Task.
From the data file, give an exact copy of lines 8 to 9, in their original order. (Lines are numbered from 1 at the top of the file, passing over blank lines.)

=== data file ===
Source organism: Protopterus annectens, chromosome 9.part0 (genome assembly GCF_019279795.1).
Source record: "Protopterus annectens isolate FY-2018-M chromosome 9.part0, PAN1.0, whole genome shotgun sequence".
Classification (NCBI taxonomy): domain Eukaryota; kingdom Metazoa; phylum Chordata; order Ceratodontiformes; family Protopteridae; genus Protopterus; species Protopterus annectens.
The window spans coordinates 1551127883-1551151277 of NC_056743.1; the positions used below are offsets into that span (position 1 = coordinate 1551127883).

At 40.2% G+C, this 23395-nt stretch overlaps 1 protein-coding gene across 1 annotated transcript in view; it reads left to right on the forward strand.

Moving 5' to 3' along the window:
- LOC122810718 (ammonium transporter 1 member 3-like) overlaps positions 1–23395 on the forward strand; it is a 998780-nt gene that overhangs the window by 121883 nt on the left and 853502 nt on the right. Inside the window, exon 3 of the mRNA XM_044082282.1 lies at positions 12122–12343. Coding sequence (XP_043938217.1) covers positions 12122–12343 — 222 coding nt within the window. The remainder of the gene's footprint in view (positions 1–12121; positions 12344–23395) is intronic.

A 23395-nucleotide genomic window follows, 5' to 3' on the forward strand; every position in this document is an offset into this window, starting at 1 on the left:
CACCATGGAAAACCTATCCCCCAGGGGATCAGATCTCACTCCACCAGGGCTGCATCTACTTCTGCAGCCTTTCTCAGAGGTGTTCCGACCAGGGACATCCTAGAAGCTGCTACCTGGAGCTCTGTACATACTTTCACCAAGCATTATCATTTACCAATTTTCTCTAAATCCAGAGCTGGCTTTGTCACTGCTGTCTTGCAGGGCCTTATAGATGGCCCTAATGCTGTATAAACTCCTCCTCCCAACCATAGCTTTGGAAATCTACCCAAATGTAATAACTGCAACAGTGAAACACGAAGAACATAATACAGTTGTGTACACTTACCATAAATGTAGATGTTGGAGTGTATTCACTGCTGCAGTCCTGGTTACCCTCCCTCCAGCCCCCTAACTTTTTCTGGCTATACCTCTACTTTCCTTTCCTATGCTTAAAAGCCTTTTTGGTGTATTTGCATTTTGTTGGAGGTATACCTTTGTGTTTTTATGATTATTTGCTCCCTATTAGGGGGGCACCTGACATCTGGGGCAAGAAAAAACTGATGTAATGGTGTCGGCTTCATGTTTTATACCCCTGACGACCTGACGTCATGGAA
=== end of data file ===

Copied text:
A 23395-nucleotide genomic window follows, 5' to 3' on the forward strand; every position in this document is an offset into this window, starting at 1 on the left:
CACCATGGAAAACCTATCCCCCAGGGGATCAGATCTCACTCCACCAGGGCTGCATCTACTTCTGCAGCCTTTCTCAGAGGTGTTCCGACCAGGGACATCCTAGAAGCTGCTACCTGGAGCTCTGTACATACTTTCACCAAGCATTATCATTTACCAATTTTCTCTAAATCCAGAGCTGGCTTTGTCACTGCTGTCTTGCAGGGCCTTATAGATGGCCCTAATGCTGTATAAACTCCTCCTCCCAACCATAGCTTTGGAAATCTACCCAAATGTAATAACTGCAACAGTGAAACACGAAGAACATAATACAGTTGTGTACACTTACCATAAATGTAGATGTTGGAGTGTATTCACTGCTGCAGTCCTGGTTACCCTCCCTCCAGCCCCCTAACTTTTTCTGGCTATACCTCTACTTTCCTTTCCTATGCTTAAAAGCCTTTTTGGTGTATTTGCATTTTGTTGGAGGTATACCTTTGTGTTTTTATGATTATTTGCTCCCTATTAGGGGGGCACCTGACATCTGGGGCAAGAAAAAACTGATGTAATGGTGTCGGCTTCATGTTTTATACCCCTGACGACCTGACGTCATGGAA